The word that has jarred people the past few years, the one that creates a stir in any conversation about the way people are treated, is bullying.
But what does anyone actually do when it comes to handling the issue?
I would encourage you to take a look at stopbullying.gov to find the laws and statutes that exist in your state, but note what the repercussions of bullying are.
Because the examples that I have both come from North Carolina, that is the state I looked at.
According to Stop Bullying, in North Carolina bullying has both laws and policies to protect victims of bullying, but when you look for the consequences of bullying, everything falls to the responsibility of the institution where the bullying occurs.
Essentially, the whole process is muddled with words so that you can feel “safer” about going to school, or sending your child to school, but there is no legitimate process for handling the issue.
Since I told you I had two examples, I’ll start with a personal one.
Interestingly enough, North Carolina believes that cyberbullying doesn’t occur between adults,
because nobody has ever been stalked or harassed online after they turned 18, and so the law only applies to minors.
The exchange above happened between a person that would go on to represent our school on a national level, despite a number of issues with other students. Since she carried that kind of report, when we found ourselves in her path, we reported it to student affairs and the national organization that the student belonged to.
The response from the university…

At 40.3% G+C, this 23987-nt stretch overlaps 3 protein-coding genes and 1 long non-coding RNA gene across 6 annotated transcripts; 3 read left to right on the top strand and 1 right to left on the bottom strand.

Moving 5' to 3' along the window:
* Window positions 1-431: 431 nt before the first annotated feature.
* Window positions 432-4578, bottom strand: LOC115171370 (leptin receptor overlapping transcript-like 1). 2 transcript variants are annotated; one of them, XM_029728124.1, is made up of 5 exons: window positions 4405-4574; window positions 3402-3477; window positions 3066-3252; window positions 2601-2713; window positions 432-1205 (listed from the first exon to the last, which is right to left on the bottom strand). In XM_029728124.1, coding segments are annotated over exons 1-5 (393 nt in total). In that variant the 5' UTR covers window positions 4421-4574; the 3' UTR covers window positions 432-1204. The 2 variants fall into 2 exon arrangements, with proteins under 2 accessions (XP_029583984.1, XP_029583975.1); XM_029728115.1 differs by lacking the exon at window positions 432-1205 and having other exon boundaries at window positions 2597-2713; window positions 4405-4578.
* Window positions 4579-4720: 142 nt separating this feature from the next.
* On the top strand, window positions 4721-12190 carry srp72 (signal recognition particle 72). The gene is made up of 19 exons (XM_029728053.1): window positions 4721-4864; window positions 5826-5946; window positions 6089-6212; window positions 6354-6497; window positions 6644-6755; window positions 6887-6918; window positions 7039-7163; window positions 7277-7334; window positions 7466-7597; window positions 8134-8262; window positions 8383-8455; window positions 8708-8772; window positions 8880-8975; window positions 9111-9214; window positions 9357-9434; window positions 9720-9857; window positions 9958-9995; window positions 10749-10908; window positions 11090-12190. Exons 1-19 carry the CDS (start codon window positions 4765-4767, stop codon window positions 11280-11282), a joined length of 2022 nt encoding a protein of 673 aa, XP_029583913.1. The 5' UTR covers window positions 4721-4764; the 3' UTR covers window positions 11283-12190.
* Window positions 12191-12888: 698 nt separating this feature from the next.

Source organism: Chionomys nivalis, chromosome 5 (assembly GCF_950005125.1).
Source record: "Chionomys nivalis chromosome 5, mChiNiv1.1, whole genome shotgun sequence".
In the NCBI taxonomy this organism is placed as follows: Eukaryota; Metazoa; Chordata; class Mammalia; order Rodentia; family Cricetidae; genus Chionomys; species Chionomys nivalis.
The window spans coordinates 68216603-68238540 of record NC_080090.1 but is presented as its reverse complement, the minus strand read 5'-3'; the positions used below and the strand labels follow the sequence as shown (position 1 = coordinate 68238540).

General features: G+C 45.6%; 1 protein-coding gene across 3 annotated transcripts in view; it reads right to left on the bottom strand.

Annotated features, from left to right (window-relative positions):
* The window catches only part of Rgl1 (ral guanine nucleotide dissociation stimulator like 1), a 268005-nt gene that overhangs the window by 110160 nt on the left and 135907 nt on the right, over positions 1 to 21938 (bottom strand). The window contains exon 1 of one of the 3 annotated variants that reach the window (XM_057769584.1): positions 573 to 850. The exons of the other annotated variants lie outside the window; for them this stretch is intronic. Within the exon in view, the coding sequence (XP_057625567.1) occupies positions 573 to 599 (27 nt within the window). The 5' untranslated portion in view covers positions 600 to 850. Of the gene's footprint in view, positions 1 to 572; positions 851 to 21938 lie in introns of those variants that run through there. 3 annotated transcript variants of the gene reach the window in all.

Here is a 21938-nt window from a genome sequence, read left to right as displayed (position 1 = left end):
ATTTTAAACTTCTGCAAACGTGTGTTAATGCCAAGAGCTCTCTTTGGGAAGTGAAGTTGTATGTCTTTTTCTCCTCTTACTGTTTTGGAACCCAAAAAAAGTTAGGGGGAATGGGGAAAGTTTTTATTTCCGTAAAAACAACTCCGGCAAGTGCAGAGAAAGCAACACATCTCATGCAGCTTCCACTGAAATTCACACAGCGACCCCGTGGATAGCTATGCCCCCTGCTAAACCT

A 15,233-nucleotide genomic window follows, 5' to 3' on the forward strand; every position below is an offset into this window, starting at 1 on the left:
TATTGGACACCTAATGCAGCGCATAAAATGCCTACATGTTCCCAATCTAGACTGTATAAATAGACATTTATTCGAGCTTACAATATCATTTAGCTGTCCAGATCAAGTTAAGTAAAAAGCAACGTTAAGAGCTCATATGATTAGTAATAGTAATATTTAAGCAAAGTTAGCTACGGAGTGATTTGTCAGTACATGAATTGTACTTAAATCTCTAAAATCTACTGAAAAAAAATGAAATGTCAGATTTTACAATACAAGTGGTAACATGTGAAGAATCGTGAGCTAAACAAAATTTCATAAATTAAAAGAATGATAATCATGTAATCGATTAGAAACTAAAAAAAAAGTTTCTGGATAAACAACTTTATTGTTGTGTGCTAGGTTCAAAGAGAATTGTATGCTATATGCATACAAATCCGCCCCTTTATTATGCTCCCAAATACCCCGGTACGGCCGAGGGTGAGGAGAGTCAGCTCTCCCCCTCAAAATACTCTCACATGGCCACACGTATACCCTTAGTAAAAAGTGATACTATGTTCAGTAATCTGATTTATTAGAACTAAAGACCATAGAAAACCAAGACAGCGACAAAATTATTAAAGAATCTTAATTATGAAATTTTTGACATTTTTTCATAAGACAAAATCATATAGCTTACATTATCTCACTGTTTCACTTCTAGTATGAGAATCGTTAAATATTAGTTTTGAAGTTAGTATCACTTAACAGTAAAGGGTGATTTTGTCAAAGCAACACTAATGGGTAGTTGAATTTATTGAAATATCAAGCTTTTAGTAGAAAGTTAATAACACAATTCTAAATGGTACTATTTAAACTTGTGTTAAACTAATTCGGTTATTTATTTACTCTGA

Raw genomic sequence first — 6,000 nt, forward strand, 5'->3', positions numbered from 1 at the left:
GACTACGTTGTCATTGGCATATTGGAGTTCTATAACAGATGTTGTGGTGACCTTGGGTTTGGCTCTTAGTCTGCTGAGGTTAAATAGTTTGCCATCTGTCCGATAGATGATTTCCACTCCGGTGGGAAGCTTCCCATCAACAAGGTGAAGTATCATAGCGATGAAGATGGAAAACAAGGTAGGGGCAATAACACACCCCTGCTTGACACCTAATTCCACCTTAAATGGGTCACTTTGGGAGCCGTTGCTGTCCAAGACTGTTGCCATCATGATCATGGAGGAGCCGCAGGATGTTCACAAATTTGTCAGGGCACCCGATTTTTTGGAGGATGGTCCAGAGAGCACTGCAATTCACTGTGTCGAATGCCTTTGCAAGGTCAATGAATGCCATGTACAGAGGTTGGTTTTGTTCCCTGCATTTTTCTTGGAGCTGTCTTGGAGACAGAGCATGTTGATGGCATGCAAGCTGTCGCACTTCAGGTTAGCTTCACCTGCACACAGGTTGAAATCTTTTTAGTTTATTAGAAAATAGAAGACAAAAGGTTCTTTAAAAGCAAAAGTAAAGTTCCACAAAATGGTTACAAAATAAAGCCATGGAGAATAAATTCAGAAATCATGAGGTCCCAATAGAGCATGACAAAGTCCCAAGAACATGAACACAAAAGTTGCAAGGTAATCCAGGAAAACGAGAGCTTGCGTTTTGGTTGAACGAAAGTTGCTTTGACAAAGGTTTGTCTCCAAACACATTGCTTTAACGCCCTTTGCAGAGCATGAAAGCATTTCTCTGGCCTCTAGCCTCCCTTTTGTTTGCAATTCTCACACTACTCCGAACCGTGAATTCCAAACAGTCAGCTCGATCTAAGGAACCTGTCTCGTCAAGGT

That we should leave her alone and avoid any campus activity that she would likely attend.
Again, she virtually ran the university’s student government, so basically we were being told not to participate in anything.
Because we were the problem.
Demoralized that the university would slap us in the face, it’s hard to believe that anyone actually takes bullying seriously unless it’s happening to them. But what should a victim do when the powers-at-be choose to do nothing?
That brings me to my second example.
Paige and I were in North Carolina after our honeymoon and I was told a story about an employee whose son was being bullied, and she has had to miss work because of it.
Essentially, her son was being harassed in class by some other punk that wouldn’t leave him alone. The student complained to the teacher, who did nothing, until his mom had to complain to the school. The teacher separated the two boys for a few weeks, and because the issue had calmed down, move the two students so that the bully was sitting directly behind the victim.
After a few days of being harassed again, the victim took justice into his own hands and hauled off and punched the kid.
Of course, the victim was reprimanded for getting violent, but what was he supposed to do?
Now, after hitting the guy that was bullying him, his mom has had to go back into school to discuss her son’s behavior. Oh, and the teacher put the bully in the seat behind the victim so that he can go right back to harassing the kid because he knows if the victim hits him again the victim will be suspended.
Tell me how any of that makes sense.
What type of society are we trying to build where we fake emotion,
thanks Facebook, and tell someone they are protected until they’re an actual victim?
What is it that we’re going for when the victim is always wrong?
I don’t have answers to either of those questions, but as a kid that got beat up in sixth and seventh grade, I’m curious to know what your suggestions are.
My bullies stopped after I hit them back, but what do you do when that doesn’t end it?